In 1938, Harry Goulding, a roughhewn sheepherder and ambitious trader with the Navajo people, made a fortuitous 650-mile journey from an isolated corner of the Colorado Plateau to ritzy Hollywood. He’d heard on the radio that a famous director was searching for a distinctive location for a new movie. Using a collection of stunning large format prints by Josef Muench (an Arizona Highways photographer), he wowed those movie folks and convinced Director John Ford to shoot Stagecoach in Monument Valley. Ford was reportedly so entranced with the area that he gave Goulding a $5,000 check on the spot to feed and house the actors and crew – a stunning gesture of trust during the Depression. What John Ford realized upon seeing those fine prints is what all lovers of landscape photography know – that Monument Valley is the ultimate Western stage set, needing only clouds, storms and brilliant light to bring it to evanescent life.
As a budding photographer, I was drawn to the sky-piercing buttes and great mesas, orange sand dunes and vistas that were at once both epic and intimate. Since 1976, I’ve recorded storm light, starlight, and moonlight over the Mittens (the most iconic buttes in the Valley), while camping in every season. Nowadays you can still camp on the iron stained sand, or sleep in comfort at The View Hotel or in cabins overlooking the famous Mittens. There’s also the option to stay at Harry Goulding’s Lodge, just a few miles away. If you stay at the Lodge, treat yourself to an hour in the Trading Post Museum, a step back in time that’s richly rewarded. I love the Movie Room best. (Insider Tip: Goulding’s Restaurant has the best food in the area).
Like John Wayne in The Searchers, the fifth of seven Ford westerns shot in Monument Valley, I’ve always been on a quest, though mine is for light and beauty and natural drama. I’ve found them all in extravagant measure in Monument Valley, the heart of Navajoland. where John Wayne, a young and nearly unknown actor in 1938, was quoted as saying, “So this is where God put the West,” when he first laid eyes on the now iconic sandstone pillars and sweeping mesas.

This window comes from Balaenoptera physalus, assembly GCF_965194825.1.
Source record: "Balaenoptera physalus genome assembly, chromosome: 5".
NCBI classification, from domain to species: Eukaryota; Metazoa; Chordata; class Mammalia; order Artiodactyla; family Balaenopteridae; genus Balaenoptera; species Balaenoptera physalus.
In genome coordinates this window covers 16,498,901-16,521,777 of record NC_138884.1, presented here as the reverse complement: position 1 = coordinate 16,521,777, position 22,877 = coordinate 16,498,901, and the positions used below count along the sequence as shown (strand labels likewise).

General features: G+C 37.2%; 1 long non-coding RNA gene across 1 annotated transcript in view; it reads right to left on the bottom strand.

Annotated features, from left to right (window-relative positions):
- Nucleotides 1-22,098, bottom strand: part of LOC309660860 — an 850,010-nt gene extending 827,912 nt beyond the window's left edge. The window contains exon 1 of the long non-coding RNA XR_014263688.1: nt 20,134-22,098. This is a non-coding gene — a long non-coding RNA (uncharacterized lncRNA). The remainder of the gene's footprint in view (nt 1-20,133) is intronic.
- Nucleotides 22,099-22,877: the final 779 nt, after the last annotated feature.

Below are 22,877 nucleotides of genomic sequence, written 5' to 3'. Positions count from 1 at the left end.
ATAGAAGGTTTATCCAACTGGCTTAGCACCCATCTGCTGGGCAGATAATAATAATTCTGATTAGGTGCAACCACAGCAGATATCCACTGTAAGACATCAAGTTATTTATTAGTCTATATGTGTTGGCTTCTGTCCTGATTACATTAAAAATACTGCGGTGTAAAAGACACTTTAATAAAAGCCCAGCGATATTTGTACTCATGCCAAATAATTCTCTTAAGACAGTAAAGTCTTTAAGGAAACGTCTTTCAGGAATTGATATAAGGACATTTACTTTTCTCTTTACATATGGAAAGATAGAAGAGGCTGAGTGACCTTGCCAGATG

While you could travel from Scottsdale to Monument Valley in a day trip, it’s best to stay at least one night, savor a sunset and awake early for the sunrise to backlit the spires of red sandstone. It’s like a live movie set, created anew every day, and I can only imagine John Ford and John Wayne clinking glasses as they watch the sunset sky fade to black over the Mittens, and the stars come out to play.
Scottsdale To Monument Valley Directions
To Get To Monument Valley From Scottsdale:
From Scottsdale, take the Loop 101 to I-17 north to Flagstaff. At Flagstaff, take the I-40 east to the US-89 north. Then take US-160 east towards Kayenta. The last step is to take US-163 north, which will drop you off at the Monument Valley Tribal Park. While the entrance to the park is in Utah, the park is in Arizona.
The drive will take you on 325 scenic miles through ponderosa pine forest, volcanic cinder cones, the Painted Desert and the Hopi Reservation.
To access the Park and the scenic 17-mile self-guided drive, you’ll need to purchase a day permit, which is $20/car. If you plan to hike or camp, you’ll need to buy an additional back-country permit. To get the full experience, you can purchase a tour operated by members of the Navajo Nation at the Park’s visitor center.